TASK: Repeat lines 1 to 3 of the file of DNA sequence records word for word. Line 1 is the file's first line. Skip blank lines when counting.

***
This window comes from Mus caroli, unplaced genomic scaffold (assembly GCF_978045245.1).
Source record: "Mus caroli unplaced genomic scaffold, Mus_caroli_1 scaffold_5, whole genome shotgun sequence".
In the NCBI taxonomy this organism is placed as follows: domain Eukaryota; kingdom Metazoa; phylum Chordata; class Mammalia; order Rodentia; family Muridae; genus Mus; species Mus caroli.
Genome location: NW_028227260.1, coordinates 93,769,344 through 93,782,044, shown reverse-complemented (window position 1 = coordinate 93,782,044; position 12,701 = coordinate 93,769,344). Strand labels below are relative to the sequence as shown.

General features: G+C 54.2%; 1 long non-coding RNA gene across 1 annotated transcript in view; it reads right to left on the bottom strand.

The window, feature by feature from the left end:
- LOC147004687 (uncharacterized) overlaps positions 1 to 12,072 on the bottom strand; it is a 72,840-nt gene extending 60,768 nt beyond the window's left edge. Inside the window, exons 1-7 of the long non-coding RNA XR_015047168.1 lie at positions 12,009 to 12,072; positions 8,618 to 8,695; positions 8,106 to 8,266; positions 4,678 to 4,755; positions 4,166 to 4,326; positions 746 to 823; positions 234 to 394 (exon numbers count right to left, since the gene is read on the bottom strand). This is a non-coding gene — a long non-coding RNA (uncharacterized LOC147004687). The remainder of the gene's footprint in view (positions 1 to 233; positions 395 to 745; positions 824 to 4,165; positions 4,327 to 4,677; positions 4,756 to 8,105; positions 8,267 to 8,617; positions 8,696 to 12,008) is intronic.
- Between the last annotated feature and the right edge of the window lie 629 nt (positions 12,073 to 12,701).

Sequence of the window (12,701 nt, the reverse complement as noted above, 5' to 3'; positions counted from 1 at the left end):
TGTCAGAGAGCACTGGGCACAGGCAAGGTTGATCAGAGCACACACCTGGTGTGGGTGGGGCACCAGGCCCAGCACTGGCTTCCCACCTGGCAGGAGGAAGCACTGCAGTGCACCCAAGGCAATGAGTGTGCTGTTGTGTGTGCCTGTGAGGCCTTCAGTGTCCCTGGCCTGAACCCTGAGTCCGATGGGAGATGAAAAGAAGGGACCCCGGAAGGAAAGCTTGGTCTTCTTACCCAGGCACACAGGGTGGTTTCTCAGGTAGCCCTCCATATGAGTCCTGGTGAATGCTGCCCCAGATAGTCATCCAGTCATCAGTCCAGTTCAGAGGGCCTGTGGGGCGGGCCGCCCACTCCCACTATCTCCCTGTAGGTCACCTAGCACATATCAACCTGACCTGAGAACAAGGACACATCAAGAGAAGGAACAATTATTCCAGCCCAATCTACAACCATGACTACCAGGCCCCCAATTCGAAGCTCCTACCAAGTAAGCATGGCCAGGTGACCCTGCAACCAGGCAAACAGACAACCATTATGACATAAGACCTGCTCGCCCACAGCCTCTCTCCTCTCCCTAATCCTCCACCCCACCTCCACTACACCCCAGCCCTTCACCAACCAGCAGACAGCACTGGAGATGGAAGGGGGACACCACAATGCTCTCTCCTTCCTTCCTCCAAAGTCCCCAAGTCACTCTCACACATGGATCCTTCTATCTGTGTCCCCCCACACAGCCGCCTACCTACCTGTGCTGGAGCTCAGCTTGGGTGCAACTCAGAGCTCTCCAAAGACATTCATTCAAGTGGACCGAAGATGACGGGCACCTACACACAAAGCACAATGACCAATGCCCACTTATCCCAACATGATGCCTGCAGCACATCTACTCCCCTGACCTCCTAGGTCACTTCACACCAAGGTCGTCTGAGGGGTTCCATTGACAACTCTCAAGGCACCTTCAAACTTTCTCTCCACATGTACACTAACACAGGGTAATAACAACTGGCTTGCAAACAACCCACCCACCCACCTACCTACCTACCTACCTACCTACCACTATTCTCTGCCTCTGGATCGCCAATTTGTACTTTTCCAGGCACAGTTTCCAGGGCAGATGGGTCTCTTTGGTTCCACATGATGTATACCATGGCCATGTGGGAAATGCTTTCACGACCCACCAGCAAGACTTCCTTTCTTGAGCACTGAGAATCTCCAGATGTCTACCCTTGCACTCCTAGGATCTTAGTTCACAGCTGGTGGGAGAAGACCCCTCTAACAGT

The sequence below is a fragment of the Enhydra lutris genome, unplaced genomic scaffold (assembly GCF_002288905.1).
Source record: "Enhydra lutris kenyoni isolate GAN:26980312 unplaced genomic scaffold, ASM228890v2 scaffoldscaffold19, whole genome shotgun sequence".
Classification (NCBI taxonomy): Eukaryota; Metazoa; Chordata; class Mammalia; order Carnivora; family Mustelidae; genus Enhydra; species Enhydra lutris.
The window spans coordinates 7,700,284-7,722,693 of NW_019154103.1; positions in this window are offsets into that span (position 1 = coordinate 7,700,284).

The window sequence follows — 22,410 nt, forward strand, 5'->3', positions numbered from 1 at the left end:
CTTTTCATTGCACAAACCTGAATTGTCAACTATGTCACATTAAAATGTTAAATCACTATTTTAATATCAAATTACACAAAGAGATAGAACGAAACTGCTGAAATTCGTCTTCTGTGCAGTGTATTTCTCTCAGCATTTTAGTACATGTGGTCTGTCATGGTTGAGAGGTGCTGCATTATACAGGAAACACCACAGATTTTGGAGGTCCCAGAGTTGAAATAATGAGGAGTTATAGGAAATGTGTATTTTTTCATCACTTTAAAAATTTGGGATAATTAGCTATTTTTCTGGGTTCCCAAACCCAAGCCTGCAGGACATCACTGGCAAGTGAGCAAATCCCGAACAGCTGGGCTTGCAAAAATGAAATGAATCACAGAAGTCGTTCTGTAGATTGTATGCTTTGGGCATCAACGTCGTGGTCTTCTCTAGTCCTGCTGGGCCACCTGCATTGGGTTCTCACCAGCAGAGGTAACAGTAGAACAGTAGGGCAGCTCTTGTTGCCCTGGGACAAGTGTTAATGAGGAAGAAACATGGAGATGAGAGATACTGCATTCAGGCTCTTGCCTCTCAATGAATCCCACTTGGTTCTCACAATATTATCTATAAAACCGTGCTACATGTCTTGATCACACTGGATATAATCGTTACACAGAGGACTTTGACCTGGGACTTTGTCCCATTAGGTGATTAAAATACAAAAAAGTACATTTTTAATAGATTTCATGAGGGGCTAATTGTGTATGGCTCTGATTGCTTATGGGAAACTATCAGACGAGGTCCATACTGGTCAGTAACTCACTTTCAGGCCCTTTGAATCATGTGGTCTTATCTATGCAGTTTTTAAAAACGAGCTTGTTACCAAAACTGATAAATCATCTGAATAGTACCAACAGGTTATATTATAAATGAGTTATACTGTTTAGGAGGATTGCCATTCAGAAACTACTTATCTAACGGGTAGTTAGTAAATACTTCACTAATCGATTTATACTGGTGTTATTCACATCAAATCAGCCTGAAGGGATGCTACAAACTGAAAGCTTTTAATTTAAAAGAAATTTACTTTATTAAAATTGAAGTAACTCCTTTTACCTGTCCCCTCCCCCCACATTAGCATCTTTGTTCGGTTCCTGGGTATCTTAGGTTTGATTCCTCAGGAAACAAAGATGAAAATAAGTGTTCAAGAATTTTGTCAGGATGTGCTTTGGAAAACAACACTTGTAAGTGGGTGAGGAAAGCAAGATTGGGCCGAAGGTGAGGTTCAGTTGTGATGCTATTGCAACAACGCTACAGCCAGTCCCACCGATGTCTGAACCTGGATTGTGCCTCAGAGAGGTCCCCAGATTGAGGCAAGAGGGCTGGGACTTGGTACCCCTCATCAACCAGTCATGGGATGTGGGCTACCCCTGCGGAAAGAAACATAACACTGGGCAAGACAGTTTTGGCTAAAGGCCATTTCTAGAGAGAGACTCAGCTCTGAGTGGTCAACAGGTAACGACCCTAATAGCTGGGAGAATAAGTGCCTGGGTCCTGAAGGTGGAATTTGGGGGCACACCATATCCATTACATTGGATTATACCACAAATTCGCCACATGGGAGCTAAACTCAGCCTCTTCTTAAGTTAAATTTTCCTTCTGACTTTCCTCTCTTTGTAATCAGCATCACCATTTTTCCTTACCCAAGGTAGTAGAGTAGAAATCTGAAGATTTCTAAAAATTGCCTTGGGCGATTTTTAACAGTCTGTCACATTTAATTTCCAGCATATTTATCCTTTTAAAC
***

This window comes from Mus caroli, unplaced genomic scaffold (assembly GCF_978045245.1).
Source record: "Mus caroli unplaced genomic scaffold, Mus_caroli_1 scaffold_5, whole genome shotgun sequence".
In the NCBI taxonomy this organism is placed as follows: domain Eukaryota; kingdom Metazoa; phylum Chordata; class Mammalia; order Rodentia; family Muridae; genus Mus; species Mus caroli.